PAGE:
Auto Transport AIRPORT RIDES to Tampa, St.Pete, Sarasota from surrounding islands. Super ride, super fares. Call/Text Anna: 941-932-1600. SHIP YOUR car, truck or SUV anywhere in the United States. Great rates, fast quotes. Call Hawley Motors, 941-923-3421.

Catering

FRIDAY NIGHT DINNERS ARE BACK AT OUR LONGBOAT KEY CENTRE SHOPS LOCATION!! FRIDAY **JANUARY 10TH**

 LIVE MAINE LOBSTER  BLUE FIN CRAB CAKES  PRIME RIB  GROUPER OSCAR ALL ENTREES SERVED WITH CHEF’S CHOICE STARCH & VEGETABLE HOMEMADE PIES! AND MUCH MORE... JUST ASK...

5360 Gulf of Mexico Dr., Suite 101 Longboat Key, FL 34228 Rental office 9a.m. - 5p.m. M-F

FRIDAYS OPEN 5P.M.-8P.M. SERVING DINNER ITEMS

Ask about our special rates! Wagner Realty Since 1939 www.wagnerrentals.com

CALL FOR RESERVATIONS BEER & WINE AVAILABLE

2019

Cleaning PROFESSIONAL HOUSEKEEPER, thorough and meticulous with excellent references. Call Estrella: 941-266-6030.

Painting/Wallpapering CARLO DATTILO PAINTING. Licensed & insured. Interior/ Exterior painting including drywall repair and retexturing. Wallpaper installation & removal, pressure washing. Residential & commercial, condos. Honest & reliable. Free estimates. 941-744-1020. 35+ years experience.

CLASSIFIED LINE AD PRICE

First 15 words ..................................... $17.50 per week Each Add’l word .......................................................50¢ 15% DISCOUNT for 4 week Run Yellow color $5 per Week • Border as low as $3 per Week Call: 955-4888 • Email: classified@yourobserver.com Online: www.YourObserver.com

941-383-3787

classifieds.yourobserver.com

STORAGE FACILITY Boat/ RV/ Trailer. Secure facility, low monthly rentals, Clark Rd area. 941-809-3660, 941-809-3662.

classifieds.yourobserver.com

BLUE DOLPHIN CAFE LONGBOAT KEY: Beachfront or Bayside Condos, 1st or 2nd floor, 2BR/2BA, W/D in units, free Wi-Fi, heated pool, & parking. Call 941-383-3338.

Sell Your Item for Free! $200 or less

Storage

Place Your Ad Online 24/7

YOU’RE IN LUCK! Unexpected cancellation in BEACHPLACE! Available now! Luxurious 2BD/2BA unit. Call Jim: 440-623-9068 for details.

Adult Care Services PERSONAL ASSISTANT/CAREGIVER: Errands and shopping, Companionship, transportation, doctors appts, housesitting, light meal preparation and housekeeping, assistance with daily living, etc. Call Ms. Schwabe: 941-705-7460.

WHAT THE CLASSIFIEDS HOLD

Cleaning BLUE FISH Cleaning Inc. 941-705-3812. Insured, Bonded. Affordable reliable home cleaning, $90, 2 cleaners, 2 hours. CLAUDIA C. Cleaning Services. Experienced, Dependable and ready to begin! Residential. Excellent references. 941-773-6895. CLEANING BY Brazilian Lady. Meticulous, reliable, deep cleaning specialist. Residential. Commercial. New Construction. 941-400-2866.

YOUR SOURCE FOR LOCAL CLASSIFIED ADS

Transportation LONGBOAT LIMOUSINE Your local luxury transportation provider since 1994. New luxury Sedans and SUVs. Fully Licenced and insured. Call/Text 941-383-1235 E-mail: longboatlimousine@yahoo.com

TO ADVERTISE TODAY CALL 941-955-4888 OR VISIT CLASSIFIEDS.YOUROBSERVER.COM


YourObserver.com

LONGBOAT OBSERVER

|

15B

THURSDAY, JANUARY 16, 2020

INSURANCE

Carpet, Upholstery and Tile Floor Cleaning ServiceMaster of NW Sarasota & The Meadows Proudly serving Sarasota since 1987 Bill & Fonda Davies, Owners/Managers

...will move anything from a couch to a household

941-704-4278

dmccarthymoving@gmail.com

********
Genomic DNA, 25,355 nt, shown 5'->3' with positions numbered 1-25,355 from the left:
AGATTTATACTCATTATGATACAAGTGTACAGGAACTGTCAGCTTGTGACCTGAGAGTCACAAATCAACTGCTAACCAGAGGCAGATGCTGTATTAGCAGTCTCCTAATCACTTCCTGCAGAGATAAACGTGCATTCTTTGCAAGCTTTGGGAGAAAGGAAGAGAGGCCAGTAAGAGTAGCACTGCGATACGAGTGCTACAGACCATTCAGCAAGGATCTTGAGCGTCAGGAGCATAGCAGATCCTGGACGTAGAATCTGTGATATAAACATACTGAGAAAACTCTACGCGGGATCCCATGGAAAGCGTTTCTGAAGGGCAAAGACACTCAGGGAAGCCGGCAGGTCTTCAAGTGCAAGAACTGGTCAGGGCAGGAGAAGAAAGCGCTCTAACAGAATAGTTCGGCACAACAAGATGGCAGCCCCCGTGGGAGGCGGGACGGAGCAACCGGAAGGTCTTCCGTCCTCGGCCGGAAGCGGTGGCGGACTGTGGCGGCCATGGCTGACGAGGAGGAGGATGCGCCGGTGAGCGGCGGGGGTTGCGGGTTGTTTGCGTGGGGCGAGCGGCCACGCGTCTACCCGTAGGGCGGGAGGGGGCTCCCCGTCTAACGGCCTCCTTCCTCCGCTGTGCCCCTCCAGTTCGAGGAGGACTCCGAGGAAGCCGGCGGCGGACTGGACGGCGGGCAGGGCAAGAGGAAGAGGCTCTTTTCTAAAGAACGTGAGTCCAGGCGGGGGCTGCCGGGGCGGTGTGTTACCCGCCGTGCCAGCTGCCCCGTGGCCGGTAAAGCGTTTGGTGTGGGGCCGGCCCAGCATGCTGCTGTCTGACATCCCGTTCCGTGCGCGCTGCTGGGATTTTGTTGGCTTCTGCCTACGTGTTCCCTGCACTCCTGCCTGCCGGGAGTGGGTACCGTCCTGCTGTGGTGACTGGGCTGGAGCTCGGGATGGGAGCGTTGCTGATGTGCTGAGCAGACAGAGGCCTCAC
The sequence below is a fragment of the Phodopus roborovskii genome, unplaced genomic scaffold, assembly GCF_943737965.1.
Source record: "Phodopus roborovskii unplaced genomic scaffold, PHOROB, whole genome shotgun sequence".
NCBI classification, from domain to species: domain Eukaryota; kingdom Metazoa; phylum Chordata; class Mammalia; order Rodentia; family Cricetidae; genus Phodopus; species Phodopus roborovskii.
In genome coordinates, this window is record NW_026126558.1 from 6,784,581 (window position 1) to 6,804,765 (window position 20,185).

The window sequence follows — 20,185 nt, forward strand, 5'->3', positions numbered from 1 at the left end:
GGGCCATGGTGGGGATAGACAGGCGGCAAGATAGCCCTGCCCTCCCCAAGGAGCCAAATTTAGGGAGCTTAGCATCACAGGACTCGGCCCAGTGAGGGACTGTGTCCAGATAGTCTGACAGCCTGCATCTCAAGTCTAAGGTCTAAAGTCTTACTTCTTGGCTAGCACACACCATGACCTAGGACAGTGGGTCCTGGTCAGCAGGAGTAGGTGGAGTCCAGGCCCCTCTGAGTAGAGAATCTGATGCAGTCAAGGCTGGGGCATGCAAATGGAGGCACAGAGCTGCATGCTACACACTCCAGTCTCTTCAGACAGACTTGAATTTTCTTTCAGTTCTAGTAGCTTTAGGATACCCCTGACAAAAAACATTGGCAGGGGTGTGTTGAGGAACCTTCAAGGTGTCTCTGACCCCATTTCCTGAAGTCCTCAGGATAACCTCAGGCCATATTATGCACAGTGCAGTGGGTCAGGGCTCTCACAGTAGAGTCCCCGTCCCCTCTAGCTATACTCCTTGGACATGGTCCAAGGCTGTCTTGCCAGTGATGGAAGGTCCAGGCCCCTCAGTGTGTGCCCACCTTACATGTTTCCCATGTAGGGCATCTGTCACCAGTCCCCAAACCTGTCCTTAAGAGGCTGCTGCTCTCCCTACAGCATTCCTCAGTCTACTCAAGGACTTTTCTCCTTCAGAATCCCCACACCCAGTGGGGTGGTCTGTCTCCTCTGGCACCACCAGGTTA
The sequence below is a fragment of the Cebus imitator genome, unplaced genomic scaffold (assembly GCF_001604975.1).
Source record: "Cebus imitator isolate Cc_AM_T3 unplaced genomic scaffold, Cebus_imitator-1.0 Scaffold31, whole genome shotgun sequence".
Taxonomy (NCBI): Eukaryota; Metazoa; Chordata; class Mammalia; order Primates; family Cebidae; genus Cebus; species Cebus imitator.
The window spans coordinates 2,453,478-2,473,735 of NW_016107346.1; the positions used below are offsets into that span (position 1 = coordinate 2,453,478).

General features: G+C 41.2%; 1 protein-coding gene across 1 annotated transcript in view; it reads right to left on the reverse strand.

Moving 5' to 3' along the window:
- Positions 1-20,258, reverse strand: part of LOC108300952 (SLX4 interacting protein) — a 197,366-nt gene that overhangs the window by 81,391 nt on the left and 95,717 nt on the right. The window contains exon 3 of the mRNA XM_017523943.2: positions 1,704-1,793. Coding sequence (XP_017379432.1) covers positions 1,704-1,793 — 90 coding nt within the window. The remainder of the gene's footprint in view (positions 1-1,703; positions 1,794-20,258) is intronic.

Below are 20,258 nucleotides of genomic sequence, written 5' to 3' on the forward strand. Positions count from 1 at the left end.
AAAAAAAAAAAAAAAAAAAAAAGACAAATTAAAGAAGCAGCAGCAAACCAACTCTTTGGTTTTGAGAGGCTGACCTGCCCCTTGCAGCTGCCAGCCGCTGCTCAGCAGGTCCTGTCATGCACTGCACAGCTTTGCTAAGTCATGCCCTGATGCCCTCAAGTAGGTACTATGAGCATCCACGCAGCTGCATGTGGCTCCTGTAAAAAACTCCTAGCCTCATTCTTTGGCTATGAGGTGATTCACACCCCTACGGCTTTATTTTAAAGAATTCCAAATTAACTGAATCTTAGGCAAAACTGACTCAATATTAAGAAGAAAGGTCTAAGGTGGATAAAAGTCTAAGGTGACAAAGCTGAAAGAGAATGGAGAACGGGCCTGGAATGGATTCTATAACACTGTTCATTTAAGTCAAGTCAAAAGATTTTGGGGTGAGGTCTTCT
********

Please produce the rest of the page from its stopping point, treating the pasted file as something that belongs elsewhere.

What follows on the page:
DOORS

326480

“FIX IT - DON’T REPLACE”

325650

PAINTING

SIGNATURE PAINTING SOLUTIONS, INC Residential-Commercial

Home • Condo • Auto • Umbrella • Boat

Interior-Exterior Licensed-Insured

595 Bay Isles Rd. Suite 215 941.554.8909 | www.micinsurancefl.com

199923

327045

941-778 - 3924 OR 778 - 4461

LANDSCAPING & LAWN RESIDENTIAL

Since 1975

1

12/14/16

2 Florida State Cert. Master Plumbers #CFC1426596

287935

325095

SCREENING • Pool Cage Restoration • Rescreening Specialists • Specialty Screens • Paint • Doors and more! Satisfaction guarantee Satisfaction Guarantee Pool cage Restoration/ Rescreening specialists Manufacture and Workmanship Warranties

941-345-5264

FOR MORE INFO

with Service space, 955-4888 to reserve your

Call today

specialty screens / screw replacement / paint

TREES

Doors and more!

Manufacture and workmanship

941.704.9025 ShadyLadyFL.com

HOME SERVICES

Warranties

RICH BRIANDI • TREE REMOVAL • COMPLETE LANDSCAPING (941) &345-5264 TRIMMING • SHELL WORK • CLEAN-UPS • MULCHING

325539

OUR BEST PRACTICES PROMISE IS APPLIED TO RESIDENTIAL OR COMMERCIAL CONSTRUCTION & MAINTENANCE.

LIC/INS FREE ESTIMATES

MASSAGE

PROGRAMS

844-727-2723 • WWW.STPFL.COM

Local Ads at Your Fingertips

325092

HOME WATCH

mobile massage therapist

Res./Com. indow & Pressure Clea Lic./Ins. nin set W n u g known as Sunrise W S ind erly Form Serving Longboat Key Since 2005 ows

UP TO

Rest your mind and body. Connect with your spirit. CHRISSY STITES, LMT 609.820.4251 | MA#72369 Serving LBK and AMI 325093

941-356-5616

WINDOWS

120

WINDOWS $ 25STANDARD

INCLUDING SCREENS, TRACKS, MIRRORS & FANS

SPECIAL $500 senior citizen discount.

www.sunsetwindowcleaningsrq.com

327049

D E F I N E D

• SEWER & DRAIN CLEANING

5508-D MARINA DR., HOLMES BEACH

4:43 PM

INESS S U B R U O Y GROW Directory

• NEW CONSTRUCTION

327048

shadylady_14x16magnet_FN.pdf

• REPAIRS & REMODELING

Family Owned & Operated • WATER HEATERS

Horticultural Design Services | Landscape Construction Landscape Maintenance | Irrigation Installation & Repair Brick & Stone Pavers | Walls, Gates, Fences | Tree Trimming Low Volt Outdoor Lighting Repair & Installation

INSURANCE

941-350-3296 signaturepaintingtc.com

PLUMBING

IMPROVE YOUR CURB APPEAL!

classifieds.yourobserver.com